A HuffPost/YouGov poll taken immediately after the resignation of Anthony Scaramucci finds 52 percent of Americans think the number of senior officials who have lost or left their jobs is unusually high.

Pew finds that Democrats and Republicans are split on the watchdog role of the media, a dramatic change from last year. In 2016, there was little partisan split, with three-quarters of Democrats and Republicans approving of the media playing such a role. Now, only 42 percent of Republicans approve, compared to 89 percent of Democrats.

Gallup has similar findings on a broader scale, noting that public opinion on a number of issues – not just the traditional hot buttons of immigration, gun control, and climate change – is becoming more and more polarized.

Pew finds Americans pretty evenly split as to whether life in America is better for people like them now compared to 50 years ago. But Republicans are feeling more optimistic since last year, and Democrats less so.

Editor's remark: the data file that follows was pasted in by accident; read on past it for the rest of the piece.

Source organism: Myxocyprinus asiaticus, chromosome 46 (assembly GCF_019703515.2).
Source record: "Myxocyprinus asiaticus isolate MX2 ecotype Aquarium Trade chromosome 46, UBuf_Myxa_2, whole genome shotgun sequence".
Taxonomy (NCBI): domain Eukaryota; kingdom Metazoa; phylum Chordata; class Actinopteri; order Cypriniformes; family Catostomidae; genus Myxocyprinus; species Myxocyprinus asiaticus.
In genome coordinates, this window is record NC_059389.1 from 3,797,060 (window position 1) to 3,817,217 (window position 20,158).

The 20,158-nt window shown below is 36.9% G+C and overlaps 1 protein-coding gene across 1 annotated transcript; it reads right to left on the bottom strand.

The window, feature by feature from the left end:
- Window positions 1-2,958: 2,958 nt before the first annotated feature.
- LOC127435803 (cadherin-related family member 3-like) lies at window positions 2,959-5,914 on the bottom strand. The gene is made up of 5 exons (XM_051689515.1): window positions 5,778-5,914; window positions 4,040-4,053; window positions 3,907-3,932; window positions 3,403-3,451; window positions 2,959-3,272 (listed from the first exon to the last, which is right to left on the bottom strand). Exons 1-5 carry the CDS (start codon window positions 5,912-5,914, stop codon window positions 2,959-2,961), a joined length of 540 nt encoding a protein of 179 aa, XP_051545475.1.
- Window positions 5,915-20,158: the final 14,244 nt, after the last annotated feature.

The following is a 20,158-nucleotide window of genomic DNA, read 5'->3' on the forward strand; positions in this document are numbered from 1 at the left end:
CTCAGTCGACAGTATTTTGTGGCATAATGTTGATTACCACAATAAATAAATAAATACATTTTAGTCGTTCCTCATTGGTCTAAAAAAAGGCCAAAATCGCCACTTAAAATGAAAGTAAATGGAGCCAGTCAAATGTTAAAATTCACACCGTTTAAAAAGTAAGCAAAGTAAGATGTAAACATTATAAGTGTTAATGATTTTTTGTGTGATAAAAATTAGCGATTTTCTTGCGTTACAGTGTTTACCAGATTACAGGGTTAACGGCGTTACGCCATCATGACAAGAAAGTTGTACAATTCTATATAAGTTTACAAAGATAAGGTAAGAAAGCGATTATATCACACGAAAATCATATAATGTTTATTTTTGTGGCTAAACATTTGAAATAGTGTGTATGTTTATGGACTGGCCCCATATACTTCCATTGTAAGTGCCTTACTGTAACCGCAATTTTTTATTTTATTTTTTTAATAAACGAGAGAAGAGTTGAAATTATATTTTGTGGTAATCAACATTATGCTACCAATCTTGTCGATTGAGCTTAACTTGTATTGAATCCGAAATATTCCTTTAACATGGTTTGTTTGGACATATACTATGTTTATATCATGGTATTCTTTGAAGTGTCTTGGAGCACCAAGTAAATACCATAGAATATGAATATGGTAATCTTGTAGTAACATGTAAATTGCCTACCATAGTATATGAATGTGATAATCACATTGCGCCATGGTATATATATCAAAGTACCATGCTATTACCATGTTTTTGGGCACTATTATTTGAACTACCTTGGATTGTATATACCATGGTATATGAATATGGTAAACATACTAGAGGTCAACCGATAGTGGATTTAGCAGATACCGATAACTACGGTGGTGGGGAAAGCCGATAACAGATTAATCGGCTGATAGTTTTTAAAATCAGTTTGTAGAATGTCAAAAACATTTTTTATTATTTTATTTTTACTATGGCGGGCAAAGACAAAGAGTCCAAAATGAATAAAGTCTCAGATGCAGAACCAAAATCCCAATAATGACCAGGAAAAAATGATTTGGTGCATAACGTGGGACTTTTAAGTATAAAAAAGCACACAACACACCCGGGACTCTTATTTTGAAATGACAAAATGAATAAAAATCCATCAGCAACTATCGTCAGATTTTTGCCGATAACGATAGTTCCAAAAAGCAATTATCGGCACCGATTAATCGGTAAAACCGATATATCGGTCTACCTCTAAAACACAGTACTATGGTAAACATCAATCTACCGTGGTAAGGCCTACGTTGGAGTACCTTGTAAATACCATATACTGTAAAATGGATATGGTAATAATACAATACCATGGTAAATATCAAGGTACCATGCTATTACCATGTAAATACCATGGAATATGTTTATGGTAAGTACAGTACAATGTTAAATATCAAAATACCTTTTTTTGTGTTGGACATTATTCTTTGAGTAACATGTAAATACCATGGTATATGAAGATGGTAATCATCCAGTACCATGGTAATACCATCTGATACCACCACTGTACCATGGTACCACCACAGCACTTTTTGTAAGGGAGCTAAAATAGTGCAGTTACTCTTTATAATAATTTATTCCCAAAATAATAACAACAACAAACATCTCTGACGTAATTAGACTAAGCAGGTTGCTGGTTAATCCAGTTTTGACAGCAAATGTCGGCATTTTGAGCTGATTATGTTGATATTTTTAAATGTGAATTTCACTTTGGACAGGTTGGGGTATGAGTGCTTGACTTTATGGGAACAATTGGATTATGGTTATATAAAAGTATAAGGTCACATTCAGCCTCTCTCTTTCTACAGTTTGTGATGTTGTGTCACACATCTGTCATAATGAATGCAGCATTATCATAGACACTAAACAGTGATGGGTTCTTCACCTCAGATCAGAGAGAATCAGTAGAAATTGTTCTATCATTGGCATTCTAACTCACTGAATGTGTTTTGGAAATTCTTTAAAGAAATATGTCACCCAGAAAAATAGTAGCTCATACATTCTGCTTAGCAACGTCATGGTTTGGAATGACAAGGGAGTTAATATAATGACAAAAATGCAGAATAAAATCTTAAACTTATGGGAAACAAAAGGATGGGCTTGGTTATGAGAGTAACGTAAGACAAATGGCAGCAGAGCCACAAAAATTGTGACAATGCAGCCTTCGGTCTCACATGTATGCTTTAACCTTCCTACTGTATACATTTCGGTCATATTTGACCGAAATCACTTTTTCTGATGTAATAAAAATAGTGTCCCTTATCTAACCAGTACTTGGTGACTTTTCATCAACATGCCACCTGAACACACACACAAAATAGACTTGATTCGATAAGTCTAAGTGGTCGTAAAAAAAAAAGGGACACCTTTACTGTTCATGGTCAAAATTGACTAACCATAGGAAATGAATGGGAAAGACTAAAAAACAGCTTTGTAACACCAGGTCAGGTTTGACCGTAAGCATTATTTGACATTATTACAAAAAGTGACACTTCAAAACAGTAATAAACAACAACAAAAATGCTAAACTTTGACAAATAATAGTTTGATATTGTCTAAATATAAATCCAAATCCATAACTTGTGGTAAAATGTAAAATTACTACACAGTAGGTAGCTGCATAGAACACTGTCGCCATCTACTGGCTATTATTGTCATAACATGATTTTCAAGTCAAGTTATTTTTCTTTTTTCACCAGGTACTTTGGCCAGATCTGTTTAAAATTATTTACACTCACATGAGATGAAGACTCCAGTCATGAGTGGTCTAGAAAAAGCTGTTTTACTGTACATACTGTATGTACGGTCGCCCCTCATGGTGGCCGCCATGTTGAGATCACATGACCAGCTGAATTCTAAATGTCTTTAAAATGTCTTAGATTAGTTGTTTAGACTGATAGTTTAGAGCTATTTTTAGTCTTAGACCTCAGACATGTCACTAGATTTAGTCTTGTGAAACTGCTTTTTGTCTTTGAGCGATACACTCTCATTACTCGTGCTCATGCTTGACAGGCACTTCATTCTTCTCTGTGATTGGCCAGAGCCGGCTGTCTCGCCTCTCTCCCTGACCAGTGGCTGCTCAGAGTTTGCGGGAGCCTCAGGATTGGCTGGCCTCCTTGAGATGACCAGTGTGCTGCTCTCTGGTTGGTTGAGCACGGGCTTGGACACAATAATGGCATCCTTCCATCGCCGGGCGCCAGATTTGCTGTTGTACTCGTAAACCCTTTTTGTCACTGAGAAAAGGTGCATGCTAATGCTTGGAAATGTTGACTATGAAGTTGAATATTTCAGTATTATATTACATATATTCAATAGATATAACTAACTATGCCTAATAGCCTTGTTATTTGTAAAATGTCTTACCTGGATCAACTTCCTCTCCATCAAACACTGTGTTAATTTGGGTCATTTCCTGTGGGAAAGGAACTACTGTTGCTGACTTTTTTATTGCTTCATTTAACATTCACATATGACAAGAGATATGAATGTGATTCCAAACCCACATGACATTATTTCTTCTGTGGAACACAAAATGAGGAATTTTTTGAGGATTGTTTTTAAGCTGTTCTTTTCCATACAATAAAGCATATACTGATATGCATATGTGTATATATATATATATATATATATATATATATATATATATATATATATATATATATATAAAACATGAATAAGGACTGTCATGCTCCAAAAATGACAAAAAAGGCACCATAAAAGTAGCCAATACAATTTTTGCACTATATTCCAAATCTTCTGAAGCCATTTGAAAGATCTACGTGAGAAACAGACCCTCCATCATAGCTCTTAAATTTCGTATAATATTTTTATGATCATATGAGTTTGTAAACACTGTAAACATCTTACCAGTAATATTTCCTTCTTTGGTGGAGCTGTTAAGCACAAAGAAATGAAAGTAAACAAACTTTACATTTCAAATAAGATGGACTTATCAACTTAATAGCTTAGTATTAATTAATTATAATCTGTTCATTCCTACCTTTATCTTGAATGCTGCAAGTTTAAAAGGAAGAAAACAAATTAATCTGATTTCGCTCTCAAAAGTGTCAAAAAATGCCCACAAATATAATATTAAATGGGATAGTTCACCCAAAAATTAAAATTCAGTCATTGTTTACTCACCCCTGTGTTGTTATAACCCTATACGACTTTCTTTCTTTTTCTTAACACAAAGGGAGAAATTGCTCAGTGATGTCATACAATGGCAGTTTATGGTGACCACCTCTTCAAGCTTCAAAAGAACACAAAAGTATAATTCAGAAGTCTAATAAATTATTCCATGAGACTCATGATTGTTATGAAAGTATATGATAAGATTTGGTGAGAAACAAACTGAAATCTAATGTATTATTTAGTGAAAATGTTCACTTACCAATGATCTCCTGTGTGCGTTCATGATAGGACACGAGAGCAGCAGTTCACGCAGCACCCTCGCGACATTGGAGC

In a separate survey, Pew finds American Muslims proud to be Americans and believing in the American dream, but increasingly concerned about discrimination and the President’s view towards them.

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The opposite of a pollster is a carwasher, per a nifty and hilarious tool from TheUpshot. Apparently we pollsters don’t need “trunk strength.” Time to deadlift some crosstabs. Or curl them. Or whatever you do to increase “trunk strength.” OK, yeah, that’s why we’re pollsters and not car washers. On the other hand, doing face-to-face interviews is a great way to boost your step count.


The Topline: No magic pill on repeal and replace

Let’s just say it. There is no popular replacement for the Affordable Care Act. Republicans in Congress have railed against Obamacare since its passage in 2010, and held frequent votes to repeal it in the intervening years. But after 6 months of unified control of the House, Senate, and White House, one thing is crystal clear. To pass a replacement package, they will need to do a larger version of what Democrats did in 2010: ignore the polls.